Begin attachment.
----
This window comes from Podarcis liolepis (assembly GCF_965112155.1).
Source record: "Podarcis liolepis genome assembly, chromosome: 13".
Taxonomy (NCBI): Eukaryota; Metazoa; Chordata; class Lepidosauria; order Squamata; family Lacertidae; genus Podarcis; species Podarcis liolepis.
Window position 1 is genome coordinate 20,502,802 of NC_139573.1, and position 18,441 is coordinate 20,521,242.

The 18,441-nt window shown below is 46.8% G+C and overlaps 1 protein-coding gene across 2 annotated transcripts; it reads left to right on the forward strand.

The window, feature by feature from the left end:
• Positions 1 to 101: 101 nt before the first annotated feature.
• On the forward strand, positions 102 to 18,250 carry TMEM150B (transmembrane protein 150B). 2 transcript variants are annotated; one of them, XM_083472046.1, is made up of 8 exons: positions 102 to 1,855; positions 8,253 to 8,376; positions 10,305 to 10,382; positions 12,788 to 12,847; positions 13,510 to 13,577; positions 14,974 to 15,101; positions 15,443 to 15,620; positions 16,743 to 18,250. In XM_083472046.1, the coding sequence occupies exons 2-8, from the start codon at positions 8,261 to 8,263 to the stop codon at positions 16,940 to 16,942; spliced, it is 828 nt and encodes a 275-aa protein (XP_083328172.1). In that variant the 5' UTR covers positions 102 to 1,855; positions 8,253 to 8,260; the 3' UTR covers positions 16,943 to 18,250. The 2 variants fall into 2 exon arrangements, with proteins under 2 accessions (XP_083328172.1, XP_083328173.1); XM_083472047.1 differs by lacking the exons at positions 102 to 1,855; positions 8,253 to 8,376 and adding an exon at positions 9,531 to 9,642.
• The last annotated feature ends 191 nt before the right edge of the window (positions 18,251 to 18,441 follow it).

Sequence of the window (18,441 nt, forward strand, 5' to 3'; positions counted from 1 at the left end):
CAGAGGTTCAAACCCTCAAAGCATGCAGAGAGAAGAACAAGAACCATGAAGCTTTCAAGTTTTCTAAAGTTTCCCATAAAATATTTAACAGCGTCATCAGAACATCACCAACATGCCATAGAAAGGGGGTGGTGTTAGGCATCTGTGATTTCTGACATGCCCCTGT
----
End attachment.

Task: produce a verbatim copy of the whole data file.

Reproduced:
This window comes from Podarcis liolepis (assembly GCF_965112155.1).
Source record: "Podarcis liolepis genome assembly, chromosome: 13".
Taxonomy (NCBI): Eukaryota; Metazoa; Chordata; class Lepidosauria; order Squamata; family Lacertidae; genus Podarcis; species Podarcis liolepis.
Window position 1 is genome coordinate 20,502,802 of NC_139573.1, and position 18,441 is coordinate 20,521,242.

The 18,441-nt window shown below is 46.8% G+C and overlaps 1 protein-coding gene across 2 annotated transcripts; it reads left to right on the forward strand.

The window, feature by feature from the left end:
• Positions 1 to 101: 101 nt before the first annotated feature.
• On the forward strand, positions 102 to 18,250 carry TMEM150B (transmembrane protein 150B). 2 transcript variants are annotated; one of them, XM_083472046.1, is made up of 8 exons: positions 102 to 1,855; positions 8,253 to 8,376; positions 10,305 to 10,382; positions 12,788 to 12,847; positions 13,510 to 13,577; positions 14,974 to 15,101; positions 15,443 to 15,620; positions 16,743 to 18,250. In XM_083472046.1, the coding sequence occupies exons 2-8, from the start codon at positions 8,261 to 8,263 to the stop codon at positions 16,940 to 16,942; spliced, it is 828 nt and encodes a 275-aa protein (XP_083328172.1). In that variant the 5' UTR covers positions 102 to 1,855; positions 8,253 to 8,260; the 3' UTR covers positions 16,943 to 18,250. The 2 variants fall into 2 exon arrangements, with proteins under 2 accessions (XP_083328172.1, XP_083328173.1); XM_083472047.1 differs by lacking the exons at positions 102 to 1,855; positions 8,253 to 8,376 and adding an exon at positions 9,531 to 9,642.
• The last annotated feature ends 191 nt before the right edge of the window (positions 18,251 to 18,441 follow it).

Sequence of the window (18,441 nt, forward strand, 5' to 3'; positions counted from 1 at the left end):
CAGAGGTTCAAACCCTCAAAGCATGCAGAGAGAAGAACAAGAACCATGAAGCTTTCAAGTTTTCTAAAGTTTCCCATAAAATATTTAACAGCGTCATCAGAACATCACCAACATGCCATAGAAAGGGGGTGGTGTTAGGCATCTGTGATTTCTGACATGCCCCTGT